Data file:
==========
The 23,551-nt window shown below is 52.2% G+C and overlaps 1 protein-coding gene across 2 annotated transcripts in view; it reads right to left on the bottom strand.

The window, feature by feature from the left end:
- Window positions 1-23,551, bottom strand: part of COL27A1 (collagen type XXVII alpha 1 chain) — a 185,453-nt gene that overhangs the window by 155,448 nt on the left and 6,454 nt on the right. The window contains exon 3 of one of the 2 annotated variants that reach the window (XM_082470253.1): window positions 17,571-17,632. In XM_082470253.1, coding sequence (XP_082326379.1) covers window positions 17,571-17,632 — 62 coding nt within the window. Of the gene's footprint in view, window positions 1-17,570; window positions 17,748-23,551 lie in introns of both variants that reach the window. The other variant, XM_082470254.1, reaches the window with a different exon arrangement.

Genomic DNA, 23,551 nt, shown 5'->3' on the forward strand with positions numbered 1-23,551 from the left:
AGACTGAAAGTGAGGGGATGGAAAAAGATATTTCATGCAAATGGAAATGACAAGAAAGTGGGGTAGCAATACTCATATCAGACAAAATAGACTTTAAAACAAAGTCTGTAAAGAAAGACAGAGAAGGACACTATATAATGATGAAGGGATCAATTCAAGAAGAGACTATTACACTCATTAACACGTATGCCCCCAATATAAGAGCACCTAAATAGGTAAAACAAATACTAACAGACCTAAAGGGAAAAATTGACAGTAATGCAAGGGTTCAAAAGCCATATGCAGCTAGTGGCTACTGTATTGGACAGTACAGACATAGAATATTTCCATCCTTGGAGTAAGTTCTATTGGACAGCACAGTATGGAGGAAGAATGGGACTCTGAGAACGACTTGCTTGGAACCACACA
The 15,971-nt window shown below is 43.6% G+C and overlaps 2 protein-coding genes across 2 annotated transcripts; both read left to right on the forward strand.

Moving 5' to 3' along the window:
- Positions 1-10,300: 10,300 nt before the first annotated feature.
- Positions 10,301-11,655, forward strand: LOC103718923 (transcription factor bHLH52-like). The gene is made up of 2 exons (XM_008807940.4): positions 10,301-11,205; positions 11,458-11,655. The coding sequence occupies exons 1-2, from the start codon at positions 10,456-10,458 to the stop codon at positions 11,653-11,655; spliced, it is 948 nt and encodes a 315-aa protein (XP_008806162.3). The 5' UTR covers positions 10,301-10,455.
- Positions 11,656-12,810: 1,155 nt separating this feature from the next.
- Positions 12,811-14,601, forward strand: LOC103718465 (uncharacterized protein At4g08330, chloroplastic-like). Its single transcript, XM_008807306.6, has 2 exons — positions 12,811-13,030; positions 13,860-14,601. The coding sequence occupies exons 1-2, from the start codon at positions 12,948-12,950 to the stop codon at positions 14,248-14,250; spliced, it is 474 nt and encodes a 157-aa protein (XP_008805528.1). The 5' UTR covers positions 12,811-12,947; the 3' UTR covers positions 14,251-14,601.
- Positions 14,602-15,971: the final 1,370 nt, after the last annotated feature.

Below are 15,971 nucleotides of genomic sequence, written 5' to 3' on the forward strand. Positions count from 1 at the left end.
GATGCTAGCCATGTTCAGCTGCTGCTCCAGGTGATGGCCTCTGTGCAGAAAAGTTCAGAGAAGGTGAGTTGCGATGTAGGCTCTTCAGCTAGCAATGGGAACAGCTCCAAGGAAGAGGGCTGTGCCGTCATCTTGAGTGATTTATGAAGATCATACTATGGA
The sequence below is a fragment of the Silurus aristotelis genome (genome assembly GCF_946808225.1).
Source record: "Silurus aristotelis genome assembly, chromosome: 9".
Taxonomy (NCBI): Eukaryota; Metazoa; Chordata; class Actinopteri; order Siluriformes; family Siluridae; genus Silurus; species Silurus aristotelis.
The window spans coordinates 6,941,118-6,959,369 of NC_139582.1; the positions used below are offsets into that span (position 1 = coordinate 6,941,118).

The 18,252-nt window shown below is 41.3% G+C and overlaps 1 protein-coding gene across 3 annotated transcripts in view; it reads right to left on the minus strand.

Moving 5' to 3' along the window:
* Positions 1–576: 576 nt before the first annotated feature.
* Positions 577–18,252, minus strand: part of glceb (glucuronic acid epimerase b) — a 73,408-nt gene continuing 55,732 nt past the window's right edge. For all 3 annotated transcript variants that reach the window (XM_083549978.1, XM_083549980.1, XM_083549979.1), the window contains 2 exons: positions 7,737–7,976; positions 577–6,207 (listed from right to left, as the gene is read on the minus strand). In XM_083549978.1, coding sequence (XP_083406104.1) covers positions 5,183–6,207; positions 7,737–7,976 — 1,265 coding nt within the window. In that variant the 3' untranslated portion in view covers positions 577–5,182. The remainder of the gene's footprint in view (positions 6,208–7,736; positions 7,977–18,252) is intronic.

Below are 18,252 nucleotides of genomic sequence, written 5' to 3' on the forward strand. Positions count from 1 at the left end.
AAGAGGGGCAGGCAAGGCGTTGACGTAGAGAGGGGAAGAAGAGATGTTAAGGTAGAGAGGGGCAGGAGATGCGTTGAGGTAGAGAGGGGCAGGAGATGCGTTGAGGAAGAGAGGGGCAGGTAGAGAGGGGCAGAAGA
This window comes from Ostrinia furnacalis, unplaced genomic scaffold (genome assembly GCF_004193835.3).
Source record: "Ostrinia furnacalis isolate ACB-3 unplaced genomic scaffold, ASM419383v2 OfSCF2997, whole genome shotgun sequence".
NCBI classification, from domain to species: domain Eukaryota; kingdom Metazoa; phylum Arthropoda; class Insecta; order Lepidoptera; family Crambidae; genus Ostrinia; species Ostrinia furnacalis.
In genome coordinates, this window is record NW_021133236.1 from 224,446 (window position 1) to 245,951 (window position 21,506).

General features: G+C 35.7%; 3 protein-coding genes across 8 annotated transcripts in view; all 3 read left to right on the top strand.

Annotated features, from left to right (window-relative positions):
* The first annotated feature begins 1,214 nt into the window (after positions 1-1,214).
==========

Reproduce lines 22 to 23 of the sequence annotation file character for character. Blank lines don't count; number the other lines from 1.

* Positions 577–18,252, minus strand: part of glceb (glucuronic acid epimerase b) — a 73,408-nt gene continuing 55,732 nt past the window's right edge. For all 3 annotated transcript variants that reach the window (XM_083549978.1, XM_083549980.1, XM_083549979.1), the window contains 2 exons: positions 7,737–7,976; positions 577–6,207 (listed from right to left, as the gene is read on the minus strand). In XM_083549978.1, coding sequence (XP_083406104.1) covers positions 5,183–6,207; positions 7,737–7,976 — 1,265 coding nt within the window. In that variant the 3' untranslated portion in view covers positions 577–5,182. The remainder of the gene's footprint in view (positions 6,208–7,736; positions 7,977–18,252) is intronic.

Below are 18,252 nucleotides of genomic sequence, written 5' to 3' on the forward strand. Positions count from 1 at the left end.